Machining Problems with Red Pine and Southern Pine

Chipped or torn grain from moulder or planer knives in Southern Pine is related to an over-dry surface. September 6, 2011

We are machining finger joint red pine into a 6 head moulding machine and we are experiencing substantial splitting and peeling. Heads number 1 and 3 are de-roughing the wood with helical cutters. The finishing is done with corrugated hydro heads. We have tried 12 and 20 degree angles without any success. Could the wood have been fractured during the blanking at the finger joint plant?

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Forum Responses
(Sawing and Drying Forum)
From contributor J:
Check your moisture percentage. I've had similar problems with pine/fir being overdried, or having shake (harvested from a windy area creating internal stress in the material).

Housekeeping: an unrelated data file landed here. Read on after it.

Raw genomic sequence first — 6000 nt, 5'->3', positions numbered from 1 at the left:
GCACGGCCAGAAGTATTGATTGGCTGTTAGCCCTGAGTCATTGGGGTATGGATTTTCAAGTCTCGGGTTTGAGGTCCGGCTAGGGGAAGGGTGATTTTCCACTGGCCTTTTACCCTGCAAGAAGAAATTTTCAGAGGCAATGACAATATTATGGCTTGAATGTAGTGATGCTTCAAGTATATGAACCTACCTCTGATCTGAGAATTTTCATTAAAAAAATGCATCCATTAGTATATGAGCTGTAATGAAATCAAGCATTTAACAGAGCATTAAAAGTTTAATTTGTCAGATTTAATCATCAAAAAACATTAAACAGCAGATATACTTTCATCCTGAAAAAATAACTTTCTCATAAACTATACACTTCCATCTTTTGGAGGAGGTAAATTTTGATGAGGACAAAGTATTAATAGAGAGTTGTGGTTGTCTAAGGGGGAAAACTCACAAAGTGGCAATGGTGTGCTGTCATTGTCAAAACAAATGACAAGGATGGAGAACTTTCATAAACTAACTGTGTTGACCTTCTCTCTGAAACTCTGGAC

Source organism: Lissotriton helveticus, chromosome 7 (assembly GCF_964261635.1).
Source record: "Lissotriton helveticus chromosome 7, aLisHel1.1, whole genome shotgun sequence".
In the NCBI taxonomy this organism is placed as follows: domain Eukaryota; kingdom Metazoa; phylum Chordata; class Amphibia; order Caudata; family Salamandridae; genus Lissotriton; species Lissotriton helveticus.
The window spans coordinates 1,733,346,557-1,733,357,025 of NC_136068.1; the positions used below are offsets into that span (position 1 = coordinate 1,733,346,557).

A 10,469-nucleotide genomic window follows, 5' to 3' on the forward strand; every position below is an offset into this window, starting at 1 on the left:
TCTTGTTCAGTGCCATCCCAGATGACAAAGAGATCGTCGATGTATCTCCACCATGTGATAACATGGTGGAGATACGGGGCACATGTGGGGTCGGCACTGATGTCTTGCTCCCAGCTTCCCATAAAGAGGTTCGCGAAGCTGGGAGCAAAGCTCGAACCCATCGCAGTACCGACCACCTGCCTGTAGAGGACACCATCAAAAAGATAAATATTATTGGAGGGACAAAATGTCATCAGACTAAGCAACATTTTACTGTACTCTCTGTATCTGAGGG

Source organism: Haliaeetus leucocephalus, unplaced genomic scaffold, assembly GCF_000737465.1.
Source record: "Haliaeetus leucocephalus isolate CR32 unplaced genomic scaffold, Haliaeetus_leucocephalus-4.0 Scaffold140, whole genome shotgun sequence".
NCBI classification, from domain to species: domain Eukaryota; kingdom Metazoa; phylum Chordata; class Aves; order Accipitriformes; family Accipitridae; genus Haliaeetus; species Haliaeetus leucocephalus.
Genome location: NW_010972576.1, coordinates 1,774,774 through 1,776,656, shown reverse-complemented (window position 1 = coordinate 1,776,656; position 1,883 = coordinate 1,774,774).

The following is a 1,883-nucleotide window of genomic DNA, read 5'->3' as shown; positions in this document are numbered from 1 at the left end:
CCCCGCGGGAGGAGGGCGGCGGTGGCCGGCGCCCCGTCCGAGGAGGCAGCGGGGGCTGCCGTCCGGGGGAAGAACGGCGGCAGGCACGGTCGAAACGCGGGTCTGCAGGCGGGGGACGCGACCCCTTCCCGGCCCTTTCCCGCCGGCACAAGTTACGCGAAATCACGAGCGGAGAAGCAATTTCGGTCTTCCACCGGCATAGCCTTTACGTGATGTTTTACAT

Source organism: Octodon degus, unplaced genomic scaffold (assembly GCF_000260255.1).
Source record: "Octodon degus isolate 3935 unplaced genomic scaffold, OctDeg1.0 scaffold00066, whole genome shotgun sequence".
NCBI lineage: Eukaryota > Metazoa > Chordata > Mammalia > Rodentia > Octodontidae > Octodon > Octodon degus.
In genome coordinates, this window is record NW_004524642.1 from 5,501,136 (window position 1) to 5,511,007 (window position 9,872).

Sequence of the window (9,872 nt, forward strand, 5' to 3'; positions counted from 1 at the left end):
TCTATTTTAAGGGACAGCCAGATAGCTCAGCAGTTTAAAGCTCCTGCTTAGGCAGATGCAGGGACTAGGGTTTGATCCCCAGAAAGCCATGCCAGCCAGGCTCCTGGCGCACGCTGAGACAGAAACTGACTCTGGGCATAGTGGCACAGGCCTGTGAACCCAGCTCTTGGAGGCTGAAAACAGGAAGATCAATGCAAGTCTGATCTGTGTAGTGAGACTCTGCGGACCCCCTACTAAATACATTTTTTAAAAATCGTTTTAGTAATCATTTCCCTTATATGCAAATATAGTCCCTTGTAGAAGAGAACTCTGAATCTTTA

From contributor D:
Looks like tear out from surfacing, not from the joinery.

From Professor Gene Wengert, forum technical advisor:
This is a common defect with red pine and southern pine. It is worse when the wood is under 10% MC. It is worse with aggressive cutting and high pressure feed roles and a few other items in the machine that exert pressure (even the lack of adequate clearance angle). In fact, this is why we seldom see these species used for quality furniture where there is a lot of machining. The defect is called chipped grain, torn grain and raised grain.

Check the MC whenever the defect occurs (not an hour or two later). Use a pin-type meter from a name brand company to make sure you get good readings. Measure both the surface, 1/4 deep and 1/2 deep. Oftentimes, the pine is dried by people that know how to dry studs, but not higher quality material. They do not know about equalizing. When drying is completed, the surface MC is often under 2% MC even though the average is 15% MC.